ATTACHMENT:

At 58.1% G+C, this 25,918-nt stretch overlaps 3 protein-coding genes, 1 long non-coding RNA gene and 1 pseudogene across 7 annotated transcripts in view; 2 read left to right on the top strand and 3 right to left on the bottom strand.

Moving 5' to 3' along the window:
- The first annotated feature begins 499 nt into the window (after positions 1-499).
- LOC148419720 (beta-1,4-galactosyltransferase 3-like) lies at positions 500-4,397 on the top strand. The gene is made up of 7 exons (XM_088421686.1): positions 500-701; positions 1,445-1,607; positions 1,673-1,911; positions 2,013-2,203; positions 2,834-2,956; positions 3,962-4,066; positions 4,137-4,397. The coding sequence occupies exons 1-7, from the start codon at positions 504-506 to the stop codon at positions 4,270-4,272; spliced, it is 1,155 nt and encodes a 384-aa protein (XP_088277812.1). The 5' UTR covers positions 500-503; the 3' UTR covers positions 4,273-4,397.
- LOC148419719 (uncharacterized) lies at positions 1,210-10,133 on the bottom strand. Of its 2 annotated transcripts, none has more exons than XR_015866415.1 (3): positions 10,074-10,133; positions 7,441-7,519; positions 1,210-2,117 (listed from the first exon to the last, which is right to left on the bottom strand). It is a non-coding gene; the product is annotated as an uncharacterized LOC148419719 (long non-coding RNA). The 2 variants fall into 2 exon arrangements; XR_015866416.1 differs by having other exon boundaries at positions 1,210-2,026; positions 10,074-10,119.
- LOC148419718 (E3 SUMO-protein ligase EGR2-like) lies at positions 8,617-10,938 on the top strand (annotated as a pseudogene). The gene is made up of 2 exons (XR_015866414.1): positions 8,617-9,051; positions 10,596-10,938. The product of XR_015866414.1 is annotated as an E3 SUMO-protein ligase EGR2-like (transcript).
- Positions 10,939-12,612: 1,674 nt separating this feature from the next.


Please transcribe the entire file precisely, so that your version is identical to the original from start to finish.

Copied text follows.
At 58.1% G+C, this 25,918-nt stretch overlaps 3 protein-coding genes, 1 long non-coding RNA gene and 1 pseudogene across 7 annotated transcripts in view; 2 read left to right on the top strand and 3 right to left on the bottom strand.

Moving 5' to 3' along the window:
- The first annotated feature begins 499 nt into the window (after positions 1-499).
- LOC148419720 (beta-1,4-galactosyltransferase 3-like) lies at positions 500-4,397 on the top strand. The gene is made up of 7 exons (XM_088421686.1): positions 500-701; positions 1,445-1,607; positions 1,673-1,911; positions 2,013-2,203; positions 2,834-2,956; positions 3,962-4,066; positions 4,137-4,397. The coding sequence occupies exons 1-7, from the start codon at positions 504-506 to the stop codon at positions 4,270-4,272; spliced, it is 1,155 nt and encodes a 384-aa protein (XP_088277812.1). The 5' UTR covers positions 500-503; the 3' UTR covers positions 4,273-4,397.
- LOC148419719 (uncharacterized) lies at positions 1,210-10,133 on the bottom strand. Of its 2 annotated transcripts, none has more exons than XR_015866415.1 (3): positions 10,074-10,133; positions 7,441-7,519; positions 1,210-2,117 (listed from the first exon to the last, which is right to left on the bottom strand). It is a non-coding gene; the product is annotated as an uncharacterized LOC148419719 (long non-coding RNA). The 2 variants fall into 2 exon arrangements; XR_015866416.1 differs by having other exon boundaries at positions 1,210-2,026; positions 10,074-10,119.
- LOC148419718 (E3 SUMO-protein ligase EGR2-like) lies at positions 8,617-10,938 on the top strand (annotated as a pseudogene). The gene is made up of 2 exons (XR_015866414.1): positions 8,617-9,051; positions 10,596-10,938. The product of XR_015866414.1 is annotated as an E3 SUMO-protein ligase EGR2-like (transcript).
- Positions 10,939-12,612: 1,674 nt separating this feature from the next.